Even at that, there was never a time it was insisted upon that the struggle should be limited to one ethnic group. There will always be differences. Even in a family, when you get your children to agree on a way forward, there will be one that will think differently. But the majority rules. The minority could have their say, while the majority would have their way.
When Okowa emerged from the primary, people from the North and Central contested with him. Also in APC, people from the central and the north senatorial district were in the race with Chief Great Ogboru. So, I am not foreseeing a situation in any of the two dominant parties, where any ethnic nationality will be shut out. I believe that when we get to the bridge, we will cross it. But for now, it is about reconciliation. Peace and harmony is what will drive us through.
Until three months ago, you were a staunch PDP member, but today you are in APC. What caused this change?
God Almighty gives us the good fortune to choose. That is the only thing that differentiates man from other creatures. You are at liberty to choose what works for you. It is the principle of choice that I have exercised. And nobody makes a choice that is not well thought out. I have reviewed my sojourn in PDP, and I have also considered what is playing out in APC. I have looked at what the nation can achieve, and I am convinced that I am better off in APC.
Those who know will remember that I was the convener of ACD that gave birth to ACN in Delta. I was the Director General of Peter Okocha Campaign Organisation. I led the gubernatorial machinery that flew a ticket on the AC platform. The question should be: why did I leave? This is a story for another day. In political party formations and affiliations, you come to a position in a particular place that you go as a collective.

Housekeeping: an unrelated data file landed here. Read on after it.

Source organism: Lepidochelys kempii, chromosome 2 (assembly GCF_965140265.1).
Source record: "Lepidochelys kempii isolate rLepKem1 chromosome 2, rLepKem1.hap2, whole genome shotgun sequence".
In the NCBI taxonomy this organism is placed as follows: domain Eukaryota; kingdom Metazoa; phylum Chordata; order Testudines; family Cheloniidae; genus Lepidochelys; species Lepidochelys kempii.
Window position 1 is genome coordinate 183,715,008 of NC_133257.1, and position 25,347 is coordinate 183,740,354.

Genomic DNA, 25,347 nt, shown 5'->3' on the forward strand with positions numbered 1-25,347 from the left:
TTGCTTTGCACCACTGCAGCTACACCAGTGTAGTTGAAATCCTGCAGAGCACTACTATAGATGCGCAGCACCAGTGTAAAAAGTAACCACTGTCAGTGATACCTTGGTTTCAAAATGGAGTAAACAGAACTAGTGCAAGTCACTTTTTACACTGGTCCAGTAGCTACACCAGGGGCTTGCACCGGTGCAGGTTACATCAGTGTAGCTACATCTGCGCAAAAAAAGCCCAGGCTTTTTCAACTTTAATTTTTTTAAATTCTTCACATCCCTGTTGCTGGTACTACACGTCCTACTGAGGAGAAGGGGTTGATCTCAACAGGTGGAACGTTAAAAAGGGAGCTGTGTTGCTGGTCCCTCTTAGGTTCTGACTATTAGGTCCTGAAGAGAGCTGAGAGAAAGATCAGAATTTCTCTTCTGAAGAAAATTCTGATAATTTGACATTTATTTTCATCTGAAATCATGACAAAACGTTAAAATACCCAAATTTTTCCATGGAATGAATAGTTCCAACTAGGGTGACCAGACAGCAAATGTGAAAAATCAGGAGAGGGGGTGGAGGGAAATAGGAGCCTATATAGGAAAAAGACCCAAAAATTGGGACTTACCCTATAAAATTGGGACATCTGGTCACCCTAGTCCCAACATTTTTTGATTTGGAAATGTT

At that point, we were all on the side of Alhaji Atiku Abubakar, as Peter Okocha is a special friend of Atiku.
But in every relationship, you usually face two things: either you are celebrated where you are or you are tolerated there. I refuse to stay where I am only tolerated. I believe I am celebrated and happy in APC.
Your party lost to the PDP at the Supreme Court. What is your comment on it?
I am a democrat and a firm believer in the rule of law. The Supreme Court is the final arbiter in this matter. My attitude to it is that, ‘he who fights and runs away, lives to fight another day.’ Defeat or loss in the court is an APC thing. And together, we shall reappraise the situation and take a position for the future. To APC members, I say there is no cause for despair. With the losses at the Tribunal and Appeal Courts, those who are knowledgeable about life’s affairs know that there could be only one of two things— it is either you win or you lose.
I am sure that Great Ogboru would not be biting and gnashing his teeth, as it is a game. He will pick his pieces, reappraise himself and decide on what next to do. This he has to do in conjunction with the party. It was not a solo effort; it was the APC banner that was flown.